Another raft of blockbuster corporate profits pushed stocks toward a record at the end of a week that started with concern about a peak in earnings and a coronavirus resurgence.
About 87% of the S&P 500 companies reporting results so far this season have beaten Wall Street estimates, according to data compiled by Bloomberg. Twitter Inc. and Snap Inc. led a rally in social-media firms as sales blew past forecasts, while American Express Co. jumped after adding a record number of new customers to its tony Platinum card in the second quarter. Schlumberger, the world’s biggest oilfield services provider, gained on better-than-expected earnings and revenue.
The rapid spread of the delta variant has sown volatility in financial markets this week, but thus far economists are maintaining their forecasts for an historically strong US recovery. While a measure of activity at US service providers settled back in July to a five-month low, a separate manufacturing gauge climbed to a fresh record.
“This week is about earnings versus delta,” said Jeffrey Kleintop, chief global investment strategist at Charles Schwab & Co. “Earnings are reflecting an incredible snapback in economic activity. Concerns that stocks are overvalued are less potent here in terms of a threat to the market simply because earnings are rising at fast clip.”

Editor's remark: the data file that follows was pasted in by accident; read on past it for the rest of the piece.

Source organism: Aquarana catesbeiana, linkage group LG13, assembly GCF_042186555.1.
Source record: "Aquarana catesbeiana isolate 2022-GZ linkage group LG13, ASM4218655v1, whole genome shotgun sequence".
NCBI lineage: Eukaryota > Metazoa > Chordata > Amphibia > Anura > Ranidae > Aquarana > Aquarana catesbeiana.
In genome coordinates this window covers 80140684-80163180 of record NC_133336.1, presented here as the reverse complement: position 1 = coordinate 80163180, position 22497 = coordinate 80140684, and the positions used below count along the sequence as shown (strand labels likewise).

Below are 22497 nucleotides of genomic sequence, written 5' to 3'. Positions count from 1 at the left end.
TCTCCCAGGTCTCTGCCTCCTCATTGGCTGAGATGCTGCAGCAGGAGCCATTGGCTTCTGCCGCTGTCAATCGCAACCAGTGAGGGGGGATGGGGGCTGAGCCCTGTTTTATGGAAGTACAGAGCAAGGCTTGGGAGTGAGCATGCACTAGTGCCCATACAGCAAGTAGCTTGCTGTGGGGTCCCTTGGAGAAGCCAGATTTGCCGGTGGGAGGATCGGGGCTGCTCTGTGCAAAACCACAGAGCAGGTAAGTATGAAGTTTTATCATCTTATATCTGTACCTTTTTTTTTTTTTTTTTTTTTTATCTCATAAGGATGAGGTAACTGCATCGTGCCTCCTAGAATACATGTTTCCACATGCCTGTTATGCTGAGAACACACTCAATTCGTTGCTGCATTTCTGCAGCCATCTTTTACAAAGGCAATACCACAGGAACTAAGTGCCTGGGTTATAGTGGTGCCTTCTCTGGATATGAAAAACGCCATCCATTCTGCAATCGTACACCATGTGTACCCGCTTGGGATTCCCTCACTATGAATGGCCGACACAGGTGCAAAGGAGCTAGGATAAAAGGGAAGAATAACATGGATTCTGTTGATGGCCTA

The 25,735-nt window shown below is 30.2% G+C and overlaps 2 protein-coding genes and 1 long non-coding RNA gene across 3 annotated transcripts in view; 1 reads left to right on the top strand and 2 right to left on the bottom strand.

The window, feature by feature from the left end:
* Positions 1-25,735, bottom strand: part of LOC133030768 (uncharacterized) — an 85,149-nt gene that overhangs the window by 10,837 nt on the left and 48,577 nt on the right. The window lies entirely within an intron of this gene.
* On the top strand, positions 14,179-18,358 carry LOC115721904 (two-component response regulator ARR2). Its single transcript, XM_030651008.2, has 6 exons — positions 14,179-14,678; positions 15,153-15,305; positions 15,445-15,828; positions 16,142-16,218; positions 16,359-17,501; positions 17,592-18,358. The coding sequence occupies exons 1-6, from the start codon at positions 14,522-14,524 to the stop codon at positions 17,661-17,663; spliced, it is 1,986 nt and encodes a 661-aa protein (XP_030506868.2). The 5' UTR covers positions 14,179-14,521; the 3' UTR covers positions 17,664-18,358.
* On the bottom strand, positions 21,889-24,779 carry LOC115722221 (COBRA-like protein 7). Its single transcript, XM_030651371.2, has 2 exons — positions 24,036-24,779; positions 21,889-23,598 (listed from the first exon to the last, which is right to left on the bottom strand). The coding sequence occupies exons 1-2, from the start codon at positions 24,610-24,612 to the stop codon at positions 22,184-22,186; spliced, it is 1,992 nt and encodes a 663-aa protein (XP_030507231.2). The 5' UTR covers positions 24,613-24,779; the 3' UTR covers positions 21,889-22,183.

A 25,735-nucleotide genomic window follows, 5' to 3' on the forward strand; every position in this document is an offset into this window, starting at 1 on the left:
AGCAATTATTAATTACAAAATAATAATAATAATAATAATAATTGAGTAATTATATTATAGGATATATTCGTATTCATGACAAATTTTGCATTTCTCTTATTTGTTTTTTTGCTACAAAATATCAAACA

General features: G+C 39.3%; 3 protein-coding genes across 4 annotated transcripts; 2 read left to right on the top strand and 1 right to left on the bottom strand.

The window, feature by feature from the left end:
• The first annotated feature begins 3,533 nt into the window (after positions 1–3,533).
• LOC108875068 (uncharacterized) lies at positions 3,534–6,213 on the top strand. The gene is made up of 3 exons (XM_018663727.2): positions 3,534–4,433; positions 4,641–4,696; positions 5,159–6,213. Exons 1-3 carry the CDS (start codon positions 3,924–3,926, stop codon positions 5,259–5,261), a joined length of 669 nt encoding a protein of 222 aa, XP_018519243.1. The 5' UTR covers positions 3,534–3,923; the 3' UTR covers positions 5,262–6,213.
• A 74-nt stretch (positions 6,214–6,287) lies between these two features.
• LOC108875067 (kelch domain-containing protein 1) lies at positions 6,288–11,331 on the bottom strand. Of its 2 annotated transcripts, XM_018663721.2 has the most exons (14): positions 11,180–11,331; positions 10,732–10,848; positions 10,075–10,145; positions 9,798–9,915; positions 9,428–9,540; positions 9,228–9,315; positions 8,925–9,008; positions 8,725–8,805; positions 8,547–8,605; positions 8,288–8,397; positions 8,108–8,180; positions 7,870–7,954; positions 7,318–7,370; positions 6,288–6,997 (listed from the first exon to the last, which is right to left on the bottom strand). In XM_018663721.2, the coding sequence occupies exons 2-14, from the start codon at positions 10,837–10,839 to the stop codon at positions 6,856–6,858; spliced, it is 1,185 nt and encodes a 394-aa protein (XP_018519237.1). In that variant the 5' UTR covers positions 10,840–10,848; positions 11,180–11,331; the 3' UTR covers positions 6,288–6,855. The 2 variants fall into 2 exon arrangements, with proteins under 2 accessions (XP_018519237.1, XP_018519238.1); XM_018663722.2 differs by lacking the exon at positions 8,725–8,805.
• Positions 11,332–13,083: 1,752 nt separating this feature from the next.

These are some of the main moves in markets:
- The S&P 500 rose 0.4% as of 9:53 a.m. New York time
- The Nasdaq 100 rose 0.3%
- The Dow Jones Industrial Average rose 0.4%
- The Stoxx Europe 600 rose 1%
- The MSCI World index rose 0.3%
- The Russell 2000 Index rose 0.1%
- The Bloomberg Dollar Spot Index was little changed
- The euro was little changed at $1.1763
- The British pound fell 0.1% to $1.3754
- The Japanese yen fell 0.3% to 110.43 per dollar
- The yield on 10-year Treasuries advanced one basis point to 1.29%
- Germany’s 10-year yield advanced one basis point to -0.41%
- Britain’s 10-year yield advanced two basis points to 0.59%
- West Texas Intermediate crude fell 0.4% to $71.62 a barrel
- Gold futures fell 0.3% to $1 803.60 an ounce